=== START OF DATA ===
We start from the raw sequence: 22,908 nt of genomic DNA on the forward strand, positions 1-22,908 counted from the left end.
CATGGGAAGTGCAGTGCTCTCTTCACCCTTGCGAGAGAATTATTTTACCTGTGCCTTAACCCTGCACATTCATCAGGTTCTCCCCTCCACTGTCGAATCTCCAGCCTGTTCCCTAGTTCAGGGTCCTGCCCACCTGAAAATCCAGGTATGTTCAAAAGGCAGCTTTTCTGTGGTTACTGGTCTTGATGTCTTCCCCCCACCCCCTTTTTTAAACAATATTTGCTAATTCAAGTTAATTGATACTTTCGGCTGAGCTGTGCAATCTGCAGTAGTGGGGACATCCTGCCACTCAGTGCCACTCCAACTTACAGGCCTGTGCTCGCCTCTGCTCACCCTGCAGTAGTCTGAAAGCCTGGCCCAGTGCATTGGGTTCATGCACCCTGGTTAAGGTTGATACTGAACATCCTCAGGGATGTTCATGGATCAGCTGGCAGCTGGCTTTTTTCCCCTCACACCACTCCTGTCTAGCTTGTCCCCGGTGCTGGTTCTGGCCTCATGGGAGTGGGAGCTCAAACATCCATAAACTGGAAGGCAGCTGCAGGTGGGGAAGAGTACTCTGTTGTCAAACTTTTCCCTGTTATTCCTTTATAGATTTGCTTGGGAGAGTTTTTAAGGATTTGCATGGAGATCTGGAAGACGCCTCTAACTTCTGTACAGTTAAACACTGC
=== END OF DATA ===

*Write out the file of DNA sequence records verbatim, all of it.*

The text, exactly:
We start from the raw sequence: 22,908 nt of genomic DNA on the forward strand, positions 1-22,908 counted from the left end.
CATGGGAAGTGCAGTGCTCTCTTCACCCTTGCGAGAGAATTATTTTACCTGTGCCTTAACCCTGCACATTCATCAGGTTCTCCCCTCCACTGTCGAATCTCCAGCCTGTTCCCTAGTTCAGGGTCCTGCCCACCTGAAAATCCAGGTATGTTCAAAAGGCAGCTTTTCTGTGGTTACTGGTCTTGATGTCTTCCCCCCACCCCCTTTTTTAAACAATATTTGCTAATTCAAGTTAATTGATACTTTCGGCTGAGCTGTGCAATCTGCAGTAGTGGGGACATCCTGCCACTCAGTGCCACTCCAACTTACAGGCCTGTGCTCGCCTCTGCTCACCCTGCAGTAGTCTGAAAGCCTGGCCCAGTGCATTGGGTTCATGCACCCTGGTTAAGGTTGATACTGAACATCCTCAGGGATGTTCATGGATCAGCTGGCAGCTGGCTTTTTTCCCCTCACACCACTCCTGTCTAGCTTGTCCCCGGTGCTGGTTCTGGCCTCATGGGAGTGGGAGCTCAAACATCCATAAACTGGAAGGCAGCTGCAGGTGGGGAAGAGTACTCTGTTGTCAAACTTTTCCCTGTTATTCCTTTATAGATTTGCTTGGGAGAGTTTTTAAGGATTTGCATGGAGATCTGGAAGACGCCTCTAACTTCTGTACAGTTAAACACTGC